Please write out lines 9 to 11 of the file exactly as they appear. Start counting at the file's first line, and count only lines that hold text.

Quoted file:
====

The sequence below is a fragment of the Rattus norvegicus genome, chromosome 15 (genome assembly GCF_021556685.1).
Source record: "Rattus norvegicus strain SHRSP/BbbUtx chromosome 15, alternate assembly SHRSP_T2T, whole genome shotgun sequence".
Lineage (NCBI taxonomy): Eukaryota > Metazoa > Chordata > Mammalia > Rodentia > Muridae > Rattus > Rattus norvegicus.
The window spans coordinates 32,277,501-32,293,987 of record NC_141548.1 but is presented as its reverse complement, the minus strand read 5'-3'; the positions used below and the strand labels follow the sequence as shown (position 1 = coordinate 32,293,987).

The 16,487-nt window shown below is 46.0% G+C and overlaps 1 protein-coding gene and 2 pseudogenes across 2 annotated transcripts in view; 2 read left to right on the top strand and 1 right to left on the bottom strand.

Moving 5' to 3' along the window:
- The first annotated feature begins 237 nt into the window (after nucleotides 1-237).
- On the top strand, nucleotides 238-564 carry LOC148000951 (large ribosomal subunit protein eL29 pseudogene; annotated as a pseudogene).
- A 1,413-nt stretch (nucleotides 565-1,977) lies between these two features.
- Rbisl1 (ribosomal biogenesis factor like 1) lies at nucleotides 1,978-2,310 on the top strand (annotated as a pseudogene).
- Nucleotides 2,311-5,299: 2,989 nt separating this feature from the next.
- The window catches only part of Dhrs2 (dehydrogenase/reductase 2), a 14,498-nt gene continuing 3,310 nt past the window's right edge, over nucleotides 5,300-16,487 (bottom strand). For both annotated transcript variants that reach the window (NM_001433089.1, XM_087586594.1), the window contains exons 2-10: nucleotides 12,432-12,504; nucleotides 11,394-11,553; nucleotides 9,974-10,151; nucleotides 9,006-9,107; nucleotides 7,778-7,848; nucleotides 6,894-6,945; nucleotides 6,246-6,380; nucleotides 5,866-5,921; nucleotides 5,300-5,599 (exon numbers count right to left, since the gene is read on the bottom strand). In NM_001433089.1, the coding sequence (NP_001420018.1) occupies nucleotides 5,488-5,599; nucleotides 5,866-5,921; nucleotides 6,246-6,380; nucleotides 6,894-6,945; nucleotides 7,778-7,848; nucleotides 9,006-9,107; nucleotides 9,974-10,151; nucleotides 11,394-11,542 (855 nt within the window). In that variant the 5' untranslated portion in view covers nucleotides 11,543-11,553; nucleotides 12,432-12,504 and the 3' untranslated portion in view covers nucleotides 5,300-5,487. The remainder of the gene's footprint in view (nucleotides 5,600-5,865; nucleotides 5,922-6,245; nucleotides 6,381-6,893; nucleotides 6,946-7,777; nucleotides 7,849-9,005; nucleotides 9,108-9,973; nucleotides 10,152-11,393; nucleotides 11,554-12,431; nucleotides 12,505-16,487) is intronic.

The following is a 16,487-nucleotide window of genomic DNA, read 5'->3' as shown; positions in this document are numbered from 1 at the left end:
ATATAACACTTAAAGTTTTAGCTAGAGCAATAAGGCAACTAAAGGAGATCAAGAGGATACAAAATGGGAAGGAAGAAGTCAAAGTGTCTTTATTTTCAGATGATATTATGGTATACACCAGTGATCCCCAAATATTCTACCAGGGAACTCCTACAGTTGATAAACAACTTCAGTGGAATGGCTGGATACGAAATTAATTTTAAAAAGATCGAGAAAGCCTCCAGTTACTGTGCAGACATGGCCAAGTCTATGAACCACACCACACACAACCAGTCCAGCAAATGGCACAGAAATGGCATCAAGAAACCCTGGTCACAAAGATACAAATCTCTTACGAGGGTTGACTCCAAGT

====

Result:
- A 1,413-nt stretch (nucleotides 565-1,977) lies between these two features.
- Rbisl1 (ribosomal biogenesis factor like 1) lies at nucleotides 1,978-2,310 on the top strand (annotated as a pseudogene).
- Nucleotides 2,311-5,299: 2,989 nt separating this feature from the next.